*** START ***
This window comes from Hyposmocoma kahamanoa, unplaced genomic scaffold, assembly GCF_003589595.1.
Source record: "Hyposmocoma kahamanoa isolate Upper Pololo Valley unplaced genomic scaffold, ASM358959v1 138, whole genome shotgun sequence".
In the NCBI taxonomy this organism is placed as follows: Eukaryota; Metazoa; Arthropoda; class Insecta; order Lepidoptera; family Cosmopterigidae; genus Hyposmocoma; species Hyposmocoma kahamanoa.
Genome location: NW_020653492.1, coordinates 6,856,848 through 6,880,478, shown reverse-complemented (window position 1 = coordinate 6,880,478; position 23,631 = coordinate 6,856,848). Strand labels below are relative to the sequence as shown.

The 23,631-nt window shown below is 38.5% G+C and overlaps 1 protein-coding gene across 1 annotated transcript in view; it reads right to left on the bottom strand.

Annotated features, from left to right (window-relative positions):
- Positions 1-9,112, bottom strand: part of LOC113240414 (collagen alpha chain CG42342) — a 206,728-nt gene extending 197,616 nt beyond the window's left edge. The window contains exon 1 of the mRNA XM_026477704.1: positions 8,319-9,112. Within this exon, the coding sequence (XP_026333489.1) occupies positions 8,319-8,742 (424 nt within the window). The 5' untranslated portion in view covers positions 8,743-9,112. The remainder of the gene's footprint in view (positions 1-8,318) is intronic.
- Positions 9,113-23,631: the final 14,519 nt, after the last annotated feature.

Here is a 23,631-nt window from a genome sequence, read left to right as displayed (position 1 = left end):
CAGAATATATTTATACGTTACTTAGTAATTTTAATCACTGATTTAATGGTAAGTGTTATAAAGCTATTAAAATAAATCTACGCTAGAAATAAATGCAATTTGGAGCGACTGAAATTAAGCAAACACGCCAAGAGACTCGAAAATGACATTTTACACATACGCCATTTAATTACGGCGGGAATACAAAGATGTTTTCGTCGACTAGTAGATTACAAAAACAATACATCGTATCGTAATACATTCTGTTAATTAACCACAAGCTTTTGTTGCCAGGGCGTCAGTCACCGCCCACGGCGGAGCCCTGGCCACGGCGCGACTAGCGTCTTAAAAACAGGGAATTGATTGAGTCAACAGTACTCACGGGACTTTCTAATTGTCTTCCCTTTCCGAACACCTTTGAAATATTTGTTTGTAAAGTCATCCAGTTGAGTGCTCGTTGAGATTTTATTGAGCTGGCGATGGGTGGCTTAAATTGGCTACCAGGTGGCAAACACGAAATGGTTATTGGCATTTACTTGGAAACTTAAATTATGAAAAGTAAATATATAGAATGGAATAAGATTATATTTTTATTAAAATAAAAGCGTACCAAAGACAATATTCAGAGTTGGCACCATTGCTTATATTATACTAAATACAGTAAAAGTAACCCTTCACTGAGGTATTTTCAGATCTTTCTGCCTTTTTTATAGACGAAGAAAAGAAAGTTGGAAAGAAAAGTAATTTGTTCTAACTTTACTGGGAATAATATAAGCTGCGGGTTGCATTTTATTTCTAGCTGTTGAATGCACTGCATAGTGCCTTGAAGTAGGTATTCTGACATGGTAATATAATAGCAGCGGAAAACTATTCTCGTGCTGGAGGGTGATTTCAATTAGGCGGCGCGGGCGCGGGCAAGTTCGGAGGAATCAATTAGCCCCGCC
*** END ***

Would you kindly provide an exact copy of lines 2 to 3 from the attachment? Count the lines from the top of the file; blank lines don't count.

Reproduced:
Source record: "Hyposmocoma kahamanoa isolate Upper Pololo Valley unplaced genomic scaffold, ASM358959v1 138, whole genome shotgun sequence".
In the NCBI taxonomy this organism is placed as follows: Eukaryota; Metazoa; Arthropoda; class Insecta; order Lepidoptera; family Cosmopterigidae; genus Hyposmocoma; species Hyposmocoma kahamanoa.